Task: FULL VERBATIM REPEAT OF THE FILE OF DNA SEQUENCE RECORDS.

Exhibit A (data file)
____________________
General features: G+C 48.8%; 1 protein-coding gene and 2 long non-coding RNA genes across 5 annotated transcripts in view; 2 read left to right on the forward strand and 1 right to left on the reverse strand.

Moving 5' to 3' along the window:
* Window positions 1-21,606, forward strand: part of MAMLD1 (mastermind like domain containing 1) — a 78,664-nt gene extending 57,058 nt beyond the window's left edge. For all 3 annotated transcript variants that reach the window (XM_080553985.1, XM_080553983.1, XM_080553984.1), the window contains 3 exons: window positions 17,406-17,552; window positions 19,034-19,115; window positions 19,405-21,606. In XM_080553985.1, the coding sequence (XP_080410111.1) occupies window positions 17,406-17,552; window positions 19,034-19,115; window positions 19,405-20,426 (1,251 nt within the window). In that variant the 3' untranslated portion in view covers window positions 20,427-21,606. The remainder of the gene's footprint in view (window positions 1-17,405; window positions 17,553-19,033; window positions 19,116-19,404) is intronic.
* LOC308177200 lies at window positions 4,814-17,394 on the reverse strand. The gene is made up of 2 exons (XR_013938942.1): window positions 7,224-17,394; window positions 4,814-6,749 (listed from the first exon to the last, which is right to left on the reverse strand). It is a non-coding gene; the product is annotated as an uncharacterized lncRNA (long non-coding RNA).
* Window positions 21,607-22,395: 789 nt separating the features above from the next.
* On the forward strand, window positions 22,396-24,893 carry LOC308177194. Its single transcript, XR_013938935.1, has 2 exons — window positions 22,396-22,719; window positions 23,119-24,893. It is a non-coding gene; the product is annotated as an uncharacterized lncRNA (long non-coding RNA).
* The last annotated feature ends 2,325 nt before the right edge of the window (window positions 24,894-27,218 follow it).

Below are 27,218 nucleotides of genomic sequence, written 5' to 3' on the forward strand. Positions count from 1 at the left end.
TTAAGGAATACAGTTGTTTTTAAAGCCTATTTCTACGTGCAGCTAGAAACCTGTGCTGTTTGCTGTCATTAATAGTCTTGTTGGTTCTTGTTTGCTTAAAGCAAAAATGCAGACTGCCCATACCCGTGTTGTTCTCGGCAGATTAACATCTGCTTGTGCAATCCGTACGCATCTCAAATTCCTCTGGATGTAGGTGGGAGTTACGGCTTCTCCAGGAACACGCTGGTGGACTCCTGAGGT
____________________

General features: G+C 48.8%; 1 protein-coding gene and 2 long non-coding RNA genes across 5 annotated transcripts in view; 2 read left to right on the forward strand and 1 right to left on the reverse strand.

Moving 5' to 3' along the window:
* Window positions 1-21,606, forward strand: part of MAMLD1 (mastermind like domain containing 1) — a 78,664-nt gene extending 57,058 nt beyond the window's left edge. For all 3 annotated transcript variants that reach the window (XM_080553985.1, XM_080553983.1, XM_080553984.1), the window contains 3 exons: window positions 17,406-17,552; window positions 19,034-19,115; window positions 19,405-21,606. In XM_080553985.1, the coding sequence (XP_080410111.1) occupies window positions 17,406-17,552; window positions 19,034-19,115; window positions 19,405-20,426 (1,251 nt within the window). In that variant the 3' untranslated portion in view covers window positions 20,427-21,606. The remainder of the gene's footprint in view (window positions 1-17,405; window positions 17,553-19,033; window positions 19,116-19,404) is intronic.
* LOC308177200 lies at window positions 4,814-17,394 on the reverse strand. The gene is made up of 2 exons (XR_013938942.1): window positions 7,224-17,394; window positions 4,814-6,749 (listed from the first exon to the last, which is right to left on the reverse strand). It is a non-coding gene; the product is annotated as an uncharacterized lncRNA (long non-coding RNA).
* Window positions 21,607-22,395: 789 nt separating the features above from the next.
* On the forward strand, window positions 22,396-24,893 carry LOC308177194. Its single transcript, XR_013938935.1, has 2 exons — window positions 22,396-22,719; window positions 23,119-24,893. It is a non-coding gene; the product is annotated as an uncharacterized lncRNA (long non-coding RNA).
* The last annotated feature ends 2,325 nt before the right edge of the window (window positions 24,894-27,218 follow it).

Below are 27,218 nucleotides of genomic sequence, written 5' to 3' on the forward strand. Positions count from 1 at the left end.
TTAAGGAATACAGTTGTTTTTAAAGCCTATTTCTACGTGCAGCTAGAAACCTGTGCTGTTTGCTGTCATTAATAGTCTTGTTGGTTCTTGTTTGCTTAAAGCAAAAATGCAGACTGCCCATACCCGTGTTGTTCTCGGCAGATTAACATCTGCTTGTGCAATCCGTACGCATCTCAAATTCCTCTGGATGTAGGTGGGAGTTACGGCTTCTCCAGGAACACGCTGGTGGACTCCTGAGGT